China’s Wukan Village Elects Protest Leaders to Run Council

Two leaders of a protest over land grabs in a southern Chinese village were elected to replace the officials they helped oust, in a case that underscored the Communist Party’s challenges in defusing social unrest.

Lin Zulian was elected the village chief and Yang Semao his deputy, in a vote that saw thousands of people fill out ballots March 3, the state-run Xinhua News Agency reported yesterday. Five other seats on the village committee in Wukan, located in southern China’s Guangdong province, were to be decided yesterday, it said.

The peaceful resolution of the standoff has been lauded in state media as China’s ruling Communist Party seeks to defuse local cases of unrest without sparking broader protests ahead of a leadership transition later this year. The standoff ended after the protesters reached a deal with Guangdong leaders including regional party secretary Wang Yang, seen as a rising star among China’s top officials.

“The government has surely taken a conciliatory approach because using force will not pacify social unrest,” Xiong Wei, founder of the Beijing New Enlightenment Research Center, a nongovernmental organization that advises villages on local elections, said by phone from Wukan before the vote. “The cost will be too huge. It will trigger too much public anger.”

Protests Rise

The protests in the fishing village were sparked by disputes over land sales, allegations of election fraud and the death of a local man in police custody.

The number of protests in China including strikes and demonstrations rose to at least 180,000 in 2010, double the number four years earlier, according to Sun Liping, a sociology professor at Tsinghua University.

The party’s concessions over Wukan, worked out with Wang’s approval, led to speculation that it would serve as a model to end similar disputes that periodically break out across China. Regional leaders said the residents’ demands were “reasonable” and local party leaders abused power when they seized land.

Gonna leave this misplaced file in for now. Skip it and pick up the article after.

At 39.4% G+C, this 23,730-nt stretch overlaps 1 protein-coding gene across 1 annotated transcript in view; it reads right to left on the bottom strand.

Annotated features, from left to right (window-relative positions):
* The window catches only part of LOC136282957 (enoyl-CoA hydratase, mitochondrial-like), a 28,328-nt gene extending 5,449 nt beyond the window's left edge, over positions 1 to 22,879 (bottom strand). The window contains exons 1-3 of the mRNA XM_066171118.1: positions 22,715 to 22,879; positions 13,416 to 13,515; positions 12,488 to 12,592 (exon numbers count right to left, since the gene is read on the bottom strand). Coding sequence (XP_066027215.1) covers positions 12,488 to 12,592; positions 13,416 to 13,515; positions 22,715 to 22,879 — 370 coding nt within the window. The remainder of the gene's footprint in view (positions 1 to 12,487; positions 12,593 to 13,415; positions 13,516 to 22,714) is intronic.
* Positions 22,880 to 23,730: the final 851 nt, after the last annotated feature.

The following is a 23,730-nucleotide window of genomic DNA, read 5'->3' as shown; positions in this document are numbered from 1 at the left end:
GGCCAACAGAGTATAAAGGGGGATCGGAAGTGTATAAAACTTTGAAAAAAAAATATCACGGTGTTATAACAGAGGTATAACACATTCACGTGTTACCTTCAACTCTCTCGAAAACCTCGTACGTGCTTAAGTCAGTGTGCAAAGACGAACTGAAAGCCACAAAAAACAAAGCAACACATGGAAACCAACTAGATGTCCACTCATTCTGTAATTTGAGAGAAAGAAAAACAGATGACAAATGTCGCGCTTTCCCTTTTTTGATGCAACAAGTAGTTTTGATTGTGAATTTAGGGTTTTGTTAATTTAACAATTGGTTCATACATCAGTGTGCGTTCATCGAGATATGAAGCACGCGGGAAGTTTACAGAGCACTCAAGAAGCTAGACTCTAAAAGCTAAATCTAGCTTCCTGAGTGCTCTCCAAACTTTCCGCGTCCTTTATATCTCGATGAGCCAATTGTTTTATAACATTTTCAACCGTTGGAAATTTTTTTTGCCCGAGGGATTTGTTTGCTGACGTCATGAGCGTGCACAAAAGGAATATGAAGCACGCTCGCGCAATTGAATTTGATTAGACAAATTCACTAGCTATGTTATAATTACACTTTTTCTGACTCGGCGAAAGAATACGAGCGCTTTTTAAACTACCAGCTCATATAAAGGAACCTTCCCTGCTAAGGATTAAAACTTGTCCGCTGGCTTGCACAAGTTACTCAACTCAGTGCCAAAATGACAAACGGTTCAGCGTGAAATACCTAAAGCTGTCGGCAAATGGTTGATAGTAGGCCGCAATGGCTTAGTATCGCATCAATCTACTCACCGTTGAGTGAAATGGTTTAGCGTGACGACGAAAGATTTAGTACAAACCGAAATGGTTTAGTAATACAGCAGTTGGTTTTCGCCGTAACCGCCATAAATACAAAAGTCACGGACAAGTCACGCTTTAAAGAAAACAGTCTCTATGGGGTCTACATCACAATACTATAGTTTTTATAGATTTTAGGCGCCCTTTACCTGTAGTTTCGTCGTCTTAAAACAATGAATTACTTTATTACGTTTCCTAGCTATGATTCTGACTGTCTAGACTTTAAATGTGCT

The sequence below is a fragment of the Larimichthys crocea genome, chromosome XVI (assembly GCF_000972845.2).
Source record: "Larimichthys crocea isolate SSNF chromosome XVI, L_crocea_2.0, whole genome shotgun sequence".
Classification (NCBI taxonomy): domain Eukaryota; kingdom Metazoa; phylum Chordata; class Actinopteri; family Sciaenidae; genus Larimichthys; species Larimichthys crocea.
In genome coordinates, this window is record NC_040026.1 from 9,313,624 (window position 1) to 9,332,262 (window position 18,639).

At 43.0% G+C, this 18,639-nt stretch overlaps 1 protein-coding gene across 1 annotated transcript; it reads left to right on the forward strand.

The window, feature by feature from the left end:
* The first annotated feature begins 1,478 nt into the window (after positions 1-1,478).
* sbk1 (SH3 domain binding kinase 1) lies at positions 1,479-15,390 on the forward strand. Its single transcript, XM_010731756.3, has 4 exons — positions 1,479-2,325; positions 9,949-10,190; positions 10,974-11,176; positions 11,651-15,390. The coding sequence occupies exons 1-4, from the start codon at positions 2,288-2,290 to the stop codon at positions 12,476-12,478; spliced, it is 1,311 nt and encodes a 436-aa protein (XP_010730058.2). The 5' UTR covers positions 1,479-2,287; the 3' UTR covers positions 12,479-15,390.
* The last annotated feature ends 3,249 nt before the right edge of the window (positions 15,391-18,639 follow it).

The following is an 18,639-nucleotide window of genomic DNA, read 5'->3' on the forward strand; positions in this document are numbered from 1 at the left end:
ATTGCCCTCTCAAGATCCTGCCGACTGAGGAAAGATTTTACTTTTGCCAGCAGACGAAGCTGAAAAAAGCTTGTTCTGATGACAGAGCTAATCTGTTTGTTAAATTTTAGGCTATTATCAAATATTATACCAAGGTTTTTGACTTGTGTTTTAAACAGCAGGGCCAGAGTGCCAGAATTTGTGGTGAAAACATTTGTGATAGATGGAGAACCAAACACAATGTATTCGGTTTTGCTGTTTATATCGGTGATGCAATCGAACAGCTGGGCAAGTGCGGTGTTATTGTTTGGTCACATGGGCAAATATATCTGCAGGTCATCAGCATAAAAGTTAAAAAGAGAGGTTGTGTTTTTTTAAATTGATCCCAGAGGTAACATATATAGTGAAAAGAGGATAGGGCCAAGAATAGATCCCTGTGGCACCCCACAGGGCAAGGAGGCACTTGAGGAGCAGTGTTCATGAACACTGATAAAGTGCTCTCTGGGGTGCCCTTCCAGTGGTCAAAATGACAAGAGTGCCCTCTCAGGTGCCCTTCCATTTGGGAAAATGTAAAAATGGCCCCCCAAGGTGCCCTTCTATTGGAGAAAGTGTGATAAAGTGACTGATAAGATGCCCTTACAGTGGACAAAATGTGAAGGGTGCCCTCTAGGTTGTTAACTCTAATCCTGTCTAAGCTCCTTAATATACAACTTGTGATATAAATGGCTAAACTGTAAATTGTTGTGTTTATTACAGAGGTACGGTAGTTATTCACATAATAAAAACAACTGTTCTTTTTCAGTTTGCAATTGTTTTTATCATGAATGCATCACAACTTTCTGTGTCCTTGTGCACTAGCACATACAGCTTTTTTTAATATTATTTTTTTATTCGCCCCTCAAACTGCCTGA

While the Communist Party decided not to crack down on Wukan, it has done so in other places. The state-run Global Times reported Feb. 17 that protests in Panhe were halted after several of the protesters were arrested. A Dutch freelance journalist, Remko Tanis, who went to report on the case, told the Global Times he was beaten and ordered to leave.

Likely Candidate

Wang, who helped end the Wukan standoff, is considered a candidate for a spot on the party’s Politburo Standing Committee after the leadership transition, which will conclude early next year. Wang “scored very well” for his handling of Wukan, Li Cheng, who analyzes Chinese politics at the Brookings Institution in Washington, said in February.

Prime Minister Wen Jiabao and other party leaders have said repeatedly the government must address social unrest.

The Communist Party will tighten oversight of village officials and impose harsher punishments on those who violate the rules, the party’s Central Commission for Discipline Inspection said on Feb. 28, according to Xinhua.

The commission said the party will investigate officials who violate laws on land usage, committee elections and public-property management, according to Xinhua.

Almost 36,000 government officials were punished in 2011 for legal violations, the Ministry of Supervision said the same day, according to a separate Xinhua report. In a statement, the ministry quoted an official it didn’t identify as saying that corruption should be addressed “without mercy.”

— With assistance by Nick Wadhams

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